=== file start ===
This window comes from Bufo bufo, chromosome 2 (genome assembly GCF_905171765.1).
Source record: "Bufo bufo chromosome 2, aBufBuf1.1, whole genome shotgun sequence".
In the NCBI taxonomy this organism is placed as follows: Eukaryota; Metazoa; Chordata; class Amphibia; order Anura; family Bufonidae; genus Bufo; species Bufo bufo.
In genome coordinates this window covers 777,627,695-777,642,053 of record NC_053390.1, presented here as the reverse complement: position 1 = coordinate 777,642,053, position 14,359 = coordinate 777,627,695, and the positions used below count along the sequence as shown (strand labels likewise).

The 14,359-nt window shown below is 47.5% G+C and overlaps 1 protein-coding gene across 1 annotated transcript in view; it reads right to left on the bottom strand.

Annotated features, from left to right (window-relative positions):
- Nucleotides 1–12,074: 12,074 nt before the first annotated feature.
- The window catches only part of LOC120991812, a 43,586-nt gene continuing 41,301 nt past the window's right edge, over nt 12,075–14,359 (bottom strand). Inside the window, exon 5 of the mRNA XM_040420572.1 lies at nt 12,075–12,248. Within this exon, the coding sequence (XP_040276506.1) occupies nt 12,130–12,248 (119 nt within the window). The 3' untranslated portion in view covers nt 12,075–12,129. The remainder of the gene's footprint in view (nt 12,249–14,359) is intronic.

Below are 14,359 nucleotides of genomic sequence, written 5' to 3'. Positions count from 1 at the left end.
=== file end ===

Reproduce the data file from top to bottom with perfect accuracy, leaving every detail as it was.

This window comes from Bufo bufo, chromosome 2 (genome assembly GCF_905171765.1).
Source record: "Bufo bufo chromosome 2, aBufBuf1.1, whole genome shotgun sequence".
In the NCBI taxonomy this organism is placed as follows: Eukaryota; Metazoa; Chordata; class Amphibia; order Anura; family Bufonidae; genus Bufo; species Bufo bufo.
In genome coordinates this window covers 777,627,695-777,642,053 of record NC_053390.1, presented here as the reverse complement: position 1 = coordinate 777,642,053, position 14,359 = coordinate 777,627,695, and the positions used below count along the sequence as shown (strand labels likewise).

The 14,359-nt window shown below is 47.5% G+C and overlaps 1 protein-coding gene across 1 annotated transcript in view; it reads right to left on the bottom strand.

Annotated features, from left to right (window-relative positions):
- Nucleotides 1–12,074: 12,074 nt before the first annotated feature.
- The window catches only part of LOC120991812, a 43,586-nt gene continuing 41,301 nt past the window's right edge, over nt 12,075–14,359 (bottom strand). Inside the window, exon 5 of the mRNA XM_040420572.1 lies at nt 12,075–12,248. Within this exon, the coding sequence (XP_040276506.1) occupies nt 12,130–12,248 (119 nt within the window). The 3' untranslated portion in view covers nt 12,075–12,129. The remainder of the gene's footprint in view (nt 12,249–14,359) is intronic.

Below are 14,359 nucleotides of genomic sequence, written 5' to 3'. Positions count from 1 at the left end.